As the Cracow Jews were relocated to the Plaszow labor camp,Oskar Schindler came into direct dealings with the camp’s director, Amon Goeth. He did not like Amon, but he tried to get in on his best side in order to keepusing his Jews in his factory. Amon agreed to let Schindler use them, and thussaving his Jews from some of the harshness of the Plaszow labor camp. As the warbegan to go badly for the Germans, they decided to accelerate their “finalsolution” by sending the Jews to more sinister concentration camps such asAuchwitz.
This is when Oskar Schindler finally comes to the realization that hehad the power to help his people. The now enlightened Schindler decides to usehis entire fortune to buy the lives of the Schindlerjuden in order to save themfrom the gas chambers of Auchwitz. This is how Schindler’s list came to be. 1100Jewish names that had in some way touched his life were put on a list andbought.
His plan was to send the 1100 Jews to his newly created ammunitionsfactory in his native Czechoslovakia. However, Schindler’s plan does not gosmoothly for an entire train load of his women were accidentally shipped toAuchwitz instead of to his factory. Schindler then uses more of his diminishingfinancial recourses to try to get his Jews out of Auchwitz. He succeeds in doingthis, and thus the Schindlerjuden have escaped the worse. Meanwhile inCzechoslovakia his plan continues in that he tricks the Germans into thinkingthat they were going to produce quality ammunition, but instead not one goodshell was ever produced to help the German army.
Gratefully, within a few monthsHitler was dead and the Germans were defeated. Unfortunately, Oskar Schindlerwas now penniless for he had given everything in order to save as many Jews aspossible. Thomas Keneally wrote Schindler’s List to be more than just the storyof a man and his heroic deeds, but also to show today’s world of the dangers ofhatred. He emphasizes this latter point through his descriptions of how cruellythe Nazis treated the Jews. Keneally also tries to point out how one man canmake a difference as is the case with Oskar Schindler.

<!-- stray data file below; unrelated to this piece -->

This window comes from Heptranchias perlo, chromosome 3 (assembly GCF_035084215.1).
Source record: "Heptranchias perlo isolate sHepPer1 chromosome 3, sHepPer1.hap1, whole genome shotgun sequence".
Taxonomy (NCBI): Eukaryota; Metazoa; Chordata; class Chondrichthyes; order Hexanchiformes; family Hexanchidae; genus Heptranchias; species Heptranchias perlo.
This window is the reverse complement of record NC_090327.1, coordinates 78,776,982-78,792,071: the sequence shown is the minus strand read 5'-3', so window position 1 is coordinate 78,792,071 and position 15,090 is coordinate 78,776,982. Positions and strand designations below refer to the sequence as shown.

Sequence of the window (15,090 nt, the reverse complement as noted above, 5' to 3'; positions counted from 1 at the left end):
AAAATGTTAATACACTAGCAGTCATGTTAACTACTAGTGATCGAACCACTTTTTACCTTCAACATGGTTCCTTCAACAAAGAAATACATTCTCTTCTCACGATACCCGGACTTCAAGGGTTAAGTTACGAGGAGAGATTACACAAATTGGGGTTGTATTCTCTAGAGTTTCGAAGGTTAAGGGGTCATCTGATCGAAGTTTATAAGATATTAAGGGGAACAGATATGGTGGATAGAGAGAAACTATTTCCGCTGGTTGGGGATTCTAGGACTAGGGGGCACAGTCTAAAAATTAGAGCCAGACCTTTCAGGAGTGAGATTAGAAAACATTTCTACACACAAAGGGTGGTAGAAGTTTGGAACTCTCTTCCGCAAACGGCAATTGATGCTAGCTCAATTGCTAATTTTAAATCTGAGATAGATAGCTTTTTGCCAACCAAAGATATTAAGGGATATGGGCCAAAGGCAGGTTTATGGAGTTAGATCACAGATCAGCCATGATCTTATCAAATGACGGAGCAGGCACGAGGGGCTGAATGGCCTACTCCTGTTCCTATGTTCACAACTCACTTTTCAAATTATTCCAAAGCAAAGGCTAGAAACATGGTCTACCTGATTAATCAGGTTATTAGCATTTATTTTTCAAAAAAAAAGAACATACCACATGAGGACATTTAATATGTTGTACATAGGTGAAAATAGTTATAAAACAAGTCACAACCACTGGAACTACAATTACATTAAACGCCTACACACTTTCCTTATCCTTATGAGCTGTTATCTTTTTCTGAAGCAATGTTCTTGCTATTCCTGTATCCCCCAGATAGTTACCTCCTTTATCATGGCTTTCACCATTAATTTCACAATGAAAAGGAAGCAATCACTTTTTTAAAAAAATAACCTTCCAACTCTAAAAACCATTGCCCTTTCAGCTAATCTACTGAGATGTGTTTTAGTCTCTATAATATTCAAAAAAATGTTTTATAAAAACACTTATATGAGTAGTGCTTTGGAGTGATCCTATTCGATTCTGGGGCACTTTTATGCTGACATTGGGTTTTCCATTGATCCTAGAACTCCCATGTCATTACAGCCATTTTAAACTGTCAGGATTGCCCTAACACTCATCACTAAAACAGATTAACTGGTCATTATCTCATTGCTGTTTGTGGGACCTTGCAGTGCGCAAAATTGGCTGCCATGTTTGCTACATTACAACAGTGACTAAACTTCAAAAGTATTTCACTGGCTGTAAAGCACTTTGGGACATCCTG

However, perhapsKeneally’s greatest objective with Schindler’s List is that the world shouldnever forget Oskar Schindler and what he did for the Jews as well as formankind. Schindler’s impact is so great that even the numerical facts areastonishing. In fact if one compares the number of direct descendants of theSchindlerjuden to the number of Jews alive in Poland after 1945, it is evidentthat there are more Schindlerjuden today than the total number of Jews in 1945Poland. This statistical fact shows how greatly Schindler, who died in 1974,will be missed. Perhaps Keneally shares the Schindlerjuden’s remorse for theirsavior by the way he ends his novel.
Keneally ends the novel with the somberline, “He was mourned on every continent. ” Schindler’s List had agreat effect on me personally. I thought that Thomas Keneally did an excellentjob in making the reader feel the events of the time. Perhaps what I found to bemost interesting in Schindler’s List is a question of morality. I began askingmyself the question, would I be as heroic as Oskar Schindler if I were in hisshoes? I think that this is exactly what Keneally wanted us to do; he wanted usto look at ourselves and analyze what’s inside. Historically, I find Schindler’sList to be very important not only because it is tells of a shameful time inwestern civilization, but also because the events that took place in the noveloccurred only yesterday.
After all fifty years is almost nothing in historicalterms. Perhaps the novel’s greatest strength is this feeling that the eventsthat transpired in Schindler’s List are in fact modern history.